I use the knowledge gained through this program daily in my practice as a genetic counselor and as a healthcare researcher. While some connections may seem obvious—I co-lead a presentation about sex and gender for second year GC students and co-chair the Justice, Equity, Diversity, and Inclusion committee within the Pennsylvania Association of Genetic Counselors—other applications are more subtle. Because of the discussions and discrepancies around the definition of sexual orientation, I deeply consider how I define and gather demographic information. I challenge students to consider non-traditional family structures and relationships as a clinic supervisor. After learning more about prevention science and implementation, I consider how we can better include communities in studies and then share the outcomes to ensure mutual benefit within the research process. Genetic counseling is based on the tenant of empowering families with the information to make their own healthcare decisions. The LGBT Health certificate expanded the focus to allow me to consider how we are collecting information to improve the access and experience of ALL patients within our healthcare system.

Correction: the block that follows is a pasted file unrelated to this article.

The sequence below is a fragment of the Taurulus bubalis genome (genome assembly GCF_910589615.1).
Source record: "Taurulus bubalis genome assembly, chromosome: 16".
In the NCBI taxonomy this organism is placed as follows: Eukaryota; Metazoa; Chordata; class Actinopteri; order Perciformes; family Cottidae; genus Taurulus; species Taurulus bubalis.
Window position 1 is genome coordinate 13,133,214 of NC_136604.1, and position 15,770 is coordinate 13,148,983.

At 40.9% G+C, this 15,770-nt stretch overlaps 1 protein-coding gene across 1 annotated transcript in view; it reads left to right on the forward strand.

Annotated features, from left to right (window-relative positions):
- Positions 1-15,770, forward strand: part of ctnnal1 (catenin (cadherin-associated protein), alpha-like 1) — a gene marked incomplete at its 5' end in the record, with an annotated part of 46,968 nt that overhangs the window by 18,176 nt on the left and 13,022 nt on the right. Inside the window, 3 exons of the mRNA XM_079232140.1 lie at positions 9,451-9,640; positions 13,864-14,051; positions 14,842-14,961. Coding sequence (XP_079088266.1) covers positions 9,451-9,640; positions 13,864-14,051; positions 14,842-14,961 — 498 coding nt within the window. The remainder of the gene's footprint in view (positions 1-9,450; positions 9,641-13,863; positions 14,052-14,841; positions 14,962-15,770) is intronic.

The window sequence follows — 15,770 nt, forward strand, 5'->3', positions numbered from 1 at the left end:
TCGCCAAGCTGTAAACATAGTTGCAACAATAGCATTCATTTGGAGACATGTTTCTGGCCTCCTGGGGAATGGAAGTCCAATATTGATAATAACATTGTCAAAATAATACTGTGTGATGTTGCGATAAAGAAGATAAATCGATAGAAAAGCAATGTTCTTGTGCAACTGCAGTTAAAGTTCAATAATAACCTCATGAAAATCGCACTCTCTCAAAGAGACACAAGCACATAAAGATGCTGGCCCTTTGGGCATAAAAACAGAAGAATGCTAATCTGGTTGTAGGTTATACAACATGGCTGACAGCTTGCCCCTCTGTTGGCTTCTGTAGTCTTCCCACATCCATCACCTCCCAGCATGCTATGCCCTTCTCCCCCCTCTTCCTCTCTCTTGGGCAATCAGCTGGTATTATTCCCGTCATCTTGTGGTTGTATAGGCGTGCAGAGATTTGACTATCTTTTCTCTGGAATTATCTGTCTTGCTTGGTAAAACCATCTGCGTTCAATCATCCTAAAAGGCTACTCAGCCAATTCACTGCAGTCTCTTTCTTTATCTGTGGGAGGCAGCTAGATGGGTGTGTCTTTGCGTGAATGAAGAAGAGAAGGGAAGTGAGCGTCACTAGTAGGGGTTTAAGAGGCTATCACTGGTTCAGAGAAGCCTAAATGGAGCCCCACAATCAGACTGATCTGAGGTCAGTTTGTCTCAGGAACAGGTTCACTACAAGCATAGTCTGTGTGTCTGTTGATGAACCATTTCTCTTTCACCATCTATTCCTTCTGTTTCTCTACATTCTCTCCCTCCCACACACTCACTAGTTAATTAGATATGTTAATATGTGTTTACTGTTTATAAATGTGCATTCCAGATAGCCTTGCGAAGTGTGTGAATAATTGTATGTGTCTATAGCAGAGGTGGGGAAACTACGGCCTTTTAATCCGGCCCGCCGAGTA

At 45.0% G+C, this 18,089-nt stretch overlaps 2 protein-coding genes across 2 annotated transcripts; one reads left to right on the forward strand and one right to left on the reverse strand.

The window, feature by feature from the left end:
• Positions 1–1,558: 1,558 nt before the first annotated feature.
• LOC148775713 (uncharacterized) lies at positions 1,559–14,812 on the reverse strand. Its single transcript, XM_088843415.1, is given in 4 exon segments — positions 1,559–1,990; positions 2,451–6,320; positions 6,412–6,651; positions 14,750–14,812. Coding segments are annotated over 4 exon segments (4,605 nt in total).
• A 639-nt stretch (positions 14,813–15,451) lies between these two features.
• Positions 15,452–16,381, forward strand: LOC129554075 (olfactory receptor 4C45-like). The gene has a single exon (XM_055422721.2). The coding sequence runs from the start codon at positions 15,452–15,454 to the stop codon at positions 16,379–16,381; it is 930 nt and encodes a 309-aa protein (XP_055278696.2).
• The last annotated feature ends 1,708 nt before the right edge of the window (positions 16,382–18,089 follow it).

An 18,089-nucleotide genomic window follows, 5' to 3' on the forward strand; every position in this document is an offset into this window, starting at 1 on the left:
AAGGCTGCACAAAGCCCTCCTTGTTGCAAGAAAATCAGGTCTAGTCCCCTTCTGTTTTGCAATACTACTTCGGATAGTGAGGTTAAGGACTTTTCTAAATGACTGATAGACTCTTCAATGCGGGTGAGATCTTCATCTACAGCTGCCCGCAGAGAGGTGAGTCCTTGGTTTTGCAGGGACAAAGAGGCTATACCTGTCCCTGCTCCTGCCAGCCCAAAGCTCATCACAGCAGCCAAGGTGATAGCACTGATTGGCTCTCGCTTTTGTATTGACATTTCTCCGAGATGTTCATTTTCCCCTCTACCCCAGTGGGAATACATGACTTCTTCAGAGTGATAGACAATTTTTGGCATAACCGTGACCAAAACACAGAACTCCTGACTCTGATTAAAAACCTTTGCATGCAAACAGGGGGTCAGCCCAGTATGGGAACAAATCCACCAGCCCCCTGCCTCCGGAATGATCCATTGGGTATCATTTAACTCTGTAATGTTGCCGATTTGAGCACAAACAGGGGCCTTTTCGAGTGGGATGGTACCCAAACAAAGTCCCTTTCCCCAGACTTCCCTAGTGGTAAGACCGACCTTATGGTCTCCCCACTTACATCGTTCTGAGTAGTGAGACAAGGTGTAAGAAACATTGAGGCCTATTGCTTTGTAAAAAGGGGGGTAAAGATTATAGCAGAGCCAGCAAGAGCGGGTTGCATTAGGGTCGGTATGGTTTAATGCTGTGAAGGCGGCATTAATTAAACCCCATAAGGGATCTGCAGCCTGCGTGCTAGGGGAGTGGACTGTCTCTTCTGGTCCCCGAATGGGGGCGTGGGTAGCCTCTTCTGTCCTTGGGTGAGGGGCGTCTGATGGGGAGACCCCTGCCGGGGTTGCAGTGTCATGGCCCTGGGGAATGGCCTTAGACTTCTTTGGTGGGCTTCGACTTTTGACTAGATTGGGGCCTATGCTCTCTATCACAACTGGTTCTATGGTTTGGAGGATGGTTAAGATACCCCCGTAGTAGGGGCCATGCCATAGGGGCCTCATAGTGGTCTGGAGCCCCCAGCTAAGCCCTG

If a whole certificate is not feasible, consider taking a class or two out of the prescribed curriculum—or even asking to audit a class. I have no doubt it will enhance your experience at Pitt by widening your academic and networking circle, but will also expand your understanding of how genetic counselors can contribute to the health justice.
I am very pleased with my choice to obtain the public health genetics certificate during my genetic counseling training at Pitt. It allowed me the opportunity to delve deeper into important public health genetics topics with less of a cost and time burden than the dual degree option. As part of the certificate program, I took an exciting health communication class where I learned how to develop and analyze effective health communication campaigns. This turned out to be one of my favorite graduate courses, and it directly impacted both my own genetic counseling as well as my ability to evaluate genetic health communication resources. Overall, I developed a deeper appreciation for the intersection between genetics and population health which continues to be relevant as genetics becomes increasingly incorporated into health care.